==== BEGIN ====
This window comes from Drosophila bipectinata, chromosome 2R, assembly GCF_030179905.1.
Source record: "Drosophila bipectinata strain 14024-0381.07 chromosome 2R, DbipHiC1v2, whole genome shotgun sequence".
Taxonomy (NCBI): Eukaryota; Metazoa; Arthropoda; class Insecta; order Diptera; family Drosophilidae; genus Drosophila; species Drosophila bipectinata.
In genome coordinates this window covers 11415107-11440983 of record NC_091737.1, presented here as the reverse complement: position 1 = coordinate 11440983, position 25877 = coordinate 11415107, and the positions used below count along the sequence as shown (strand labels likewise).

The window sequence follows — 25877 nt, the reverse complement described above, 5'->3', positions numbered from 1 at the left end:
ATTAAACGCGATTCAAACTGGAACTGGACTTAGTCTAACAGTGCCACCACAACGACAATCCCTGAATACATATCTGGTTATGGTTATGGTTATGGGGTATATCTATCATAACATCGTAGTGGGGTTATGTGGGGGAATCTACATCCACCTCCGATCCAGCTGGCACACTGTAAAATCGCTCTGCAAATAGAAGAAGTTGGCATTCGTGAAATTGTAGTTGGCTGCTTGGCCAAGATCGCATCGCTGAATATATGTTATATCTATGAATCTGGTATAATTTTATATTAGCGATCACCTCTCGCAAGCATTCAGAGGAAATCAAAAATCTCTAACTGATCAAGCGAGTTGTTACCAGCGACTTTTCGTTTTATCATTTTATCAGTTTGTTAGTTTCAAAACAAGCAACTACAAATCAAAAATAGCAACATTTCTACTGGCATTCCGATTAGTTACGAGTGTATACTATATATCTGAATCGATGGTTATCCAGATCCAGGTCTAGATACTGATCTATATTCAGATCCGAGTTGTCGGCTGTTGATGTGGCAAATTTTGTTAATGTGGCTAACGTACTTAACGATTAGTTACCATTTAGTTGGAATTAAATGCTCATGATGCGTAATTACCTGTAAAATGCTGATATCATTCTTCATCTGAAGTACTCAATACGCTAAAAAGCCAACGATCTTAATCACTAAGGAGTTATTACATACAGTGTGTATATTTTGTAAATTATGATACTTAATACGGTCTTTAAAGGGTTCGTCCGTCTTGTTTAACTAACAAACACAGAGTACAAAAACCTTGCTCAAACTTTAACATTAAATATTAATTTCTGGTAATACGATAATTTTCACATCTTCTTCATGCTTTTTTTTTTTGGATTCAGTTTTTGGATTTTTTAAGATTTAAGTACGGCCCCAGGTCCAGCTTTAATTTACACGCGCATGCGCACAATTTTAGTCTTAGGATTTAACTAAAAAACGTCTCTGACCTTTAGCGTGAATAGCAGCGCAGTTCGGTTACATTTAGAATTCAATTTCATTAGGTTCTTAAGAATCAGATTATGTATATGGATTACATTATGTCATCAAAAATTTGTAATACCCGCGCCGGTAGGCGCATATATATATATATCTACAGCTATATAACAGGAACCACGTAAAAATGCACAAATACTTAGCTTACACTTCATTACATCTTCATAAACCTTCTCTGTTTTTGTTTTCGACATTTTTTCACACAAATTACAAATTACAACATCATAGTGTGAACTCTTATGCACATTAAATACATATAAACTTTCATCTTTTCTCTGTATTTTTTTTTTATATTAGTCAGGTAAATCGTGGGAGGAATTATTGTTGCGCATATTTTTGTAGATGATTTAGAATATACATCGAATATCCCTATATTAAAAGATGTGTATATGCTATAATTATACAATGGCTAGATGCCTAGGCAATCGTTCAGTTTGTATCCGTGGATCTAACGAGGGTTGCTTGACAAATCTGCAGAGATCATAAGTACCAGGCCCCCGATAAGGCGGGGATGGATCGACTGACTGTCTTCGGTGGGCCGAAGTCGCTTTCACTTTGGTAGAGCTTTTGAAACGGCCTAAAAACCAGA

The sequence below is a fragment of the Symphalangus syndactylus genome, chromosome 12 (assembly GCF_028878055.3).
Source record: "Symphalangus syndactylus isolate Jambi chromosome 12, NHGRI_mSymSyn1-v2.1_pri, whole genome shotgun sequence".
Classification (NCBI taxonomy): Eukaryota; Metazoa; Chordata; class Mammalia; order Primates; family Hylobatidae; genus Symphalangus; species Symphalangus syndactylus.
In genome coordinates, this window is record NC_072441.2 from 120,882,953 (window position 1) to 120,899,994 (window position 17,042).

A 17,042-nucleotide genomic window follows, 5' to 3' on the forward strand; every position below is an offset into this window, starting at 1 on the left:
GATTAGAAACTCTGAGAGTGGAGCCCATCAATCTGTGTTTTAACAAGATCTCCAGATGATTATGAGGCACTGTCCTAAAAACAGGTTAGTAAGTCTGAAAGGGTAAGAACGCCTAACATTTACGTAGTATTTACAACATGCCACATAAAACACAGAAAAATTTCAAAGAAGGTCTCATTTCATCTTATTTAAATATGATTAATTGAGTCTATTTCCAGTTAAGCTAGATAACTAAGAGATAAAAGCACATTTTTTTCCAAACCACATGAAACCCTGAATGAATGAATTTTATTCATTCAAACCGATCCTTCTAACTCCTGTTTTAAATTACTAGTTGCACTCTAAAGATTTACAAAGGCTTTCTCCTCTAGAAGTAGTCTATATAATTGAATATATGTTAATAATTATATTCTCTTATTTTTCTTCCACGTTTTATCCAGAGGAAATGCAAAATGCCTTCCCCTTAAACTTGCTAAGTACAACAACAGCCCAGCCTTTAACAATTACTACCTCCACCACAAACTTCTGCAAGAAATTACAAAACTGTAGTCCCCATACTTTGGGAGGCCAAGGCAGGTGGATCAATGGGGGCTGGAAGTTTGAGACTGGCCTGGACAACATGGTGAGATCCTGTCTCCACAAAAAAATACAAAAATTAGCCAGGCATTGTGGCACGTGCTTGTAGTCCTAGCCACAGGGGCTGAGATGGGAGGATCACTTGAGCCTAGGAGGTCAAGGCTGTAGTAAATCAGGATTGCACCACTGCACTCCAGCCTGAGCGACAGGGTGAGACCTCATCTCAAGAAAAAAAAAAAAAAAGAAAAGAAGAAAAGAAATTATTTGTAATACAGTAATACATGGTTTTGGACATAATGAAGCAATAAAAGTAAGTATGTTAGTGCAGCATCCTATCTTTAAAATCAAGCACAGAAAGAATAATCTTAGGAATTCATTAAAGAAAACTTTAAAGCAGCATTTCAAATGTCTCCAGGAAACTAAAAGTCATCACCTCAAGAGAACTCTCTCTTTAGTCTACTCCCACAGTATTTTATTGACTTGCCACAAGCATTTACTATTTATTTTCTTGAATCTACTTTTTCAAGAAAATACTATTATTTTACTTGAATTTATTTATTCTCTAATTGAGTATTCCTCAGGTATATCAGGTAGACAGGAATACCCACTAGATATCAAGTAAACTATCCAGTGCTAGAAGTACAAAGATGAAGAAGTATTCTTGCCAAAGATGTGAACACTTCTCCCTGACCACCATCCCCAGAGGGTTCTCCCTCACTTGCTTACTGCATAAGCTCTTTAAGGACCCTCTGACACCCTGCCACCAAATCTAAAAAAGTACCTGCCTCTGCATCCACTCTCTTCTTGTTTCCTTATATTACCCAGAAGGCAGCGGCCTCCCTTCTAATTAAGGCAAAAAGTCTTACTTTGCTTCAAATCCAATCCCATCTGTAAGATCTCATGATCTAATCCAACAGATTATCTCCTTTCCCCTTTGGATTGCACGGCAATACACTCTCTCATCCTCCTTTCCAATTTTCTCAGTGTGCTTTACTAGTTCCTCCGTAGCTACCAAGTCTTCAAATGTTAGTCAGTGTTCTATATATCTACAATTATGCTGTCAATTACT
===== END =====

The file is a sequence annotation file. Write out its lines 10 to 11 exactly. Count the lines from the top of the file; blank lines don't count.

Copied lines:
In genome coordinates, this window is record NC_072441.2 from 120,882,953 (window position 1) to 120,899,994 (window position 17,042).

A 17,042-nucleotide genomic window follows, 5' to 3' on the forward strand; every position below is an offset into this window, starting at 1 on the left: